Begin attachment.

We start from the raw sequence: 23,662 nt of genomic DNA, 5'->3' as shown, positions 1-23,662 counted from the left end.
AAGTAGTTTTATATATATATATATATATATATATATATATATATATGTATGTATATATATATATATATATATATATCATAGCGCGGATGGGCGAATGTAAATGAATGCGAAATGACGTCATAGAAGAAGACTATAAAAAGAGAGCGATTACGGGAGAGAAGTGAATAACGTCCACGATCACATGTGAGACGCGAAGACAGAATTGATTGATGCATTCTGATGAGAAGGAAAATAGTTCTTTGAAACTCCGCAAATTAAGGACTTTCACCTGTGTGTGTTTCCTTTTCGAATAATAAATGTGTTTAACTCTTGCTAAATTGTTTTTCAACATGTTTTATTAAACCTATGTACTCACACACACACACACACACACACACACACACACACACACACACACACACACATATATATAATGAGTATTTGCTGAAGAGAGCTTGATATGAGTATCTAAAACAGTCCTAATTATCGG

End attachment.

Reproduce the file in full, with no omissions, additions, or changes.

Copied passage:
We start from the raw sequence: 23,662 nt of genomic DNA, 5'->3' as shown, positions 1-23,662 counted from the left end.
AAGTAGTTTTATATATATATATATATATATATATATATATATATATGTATGTATATATATATATATATATATATATCATAGCGCGGATGGGCGAATGTAAATGAATGCGAAATGACGTCATAGAAGAAGACTATAAAAAGAGAGCGATTACGGGAGAGAAGTGAATAACGTCCACGATCACATGTGAGACGCGAAGACAGAATTGATTGATGCATTCTGATGAGAAGGAAAATAGTTCTTTGAAACTCCGCAAATTAAGGACTTTCACCTGTGTGTGTTTCCTTTTCGAATAATAAATGTGTTTAACTCTTGCTAAATTGTTTTTCAACATGTTTTATTAAACCTATGTACTCACACACACACACACACACACACACACACACACACACACACACACACACACATATATATAATGAGTATTTGCTGAAGAGAGCTTGATATGAGTATCTAAAACAGTCCTAATTATCGG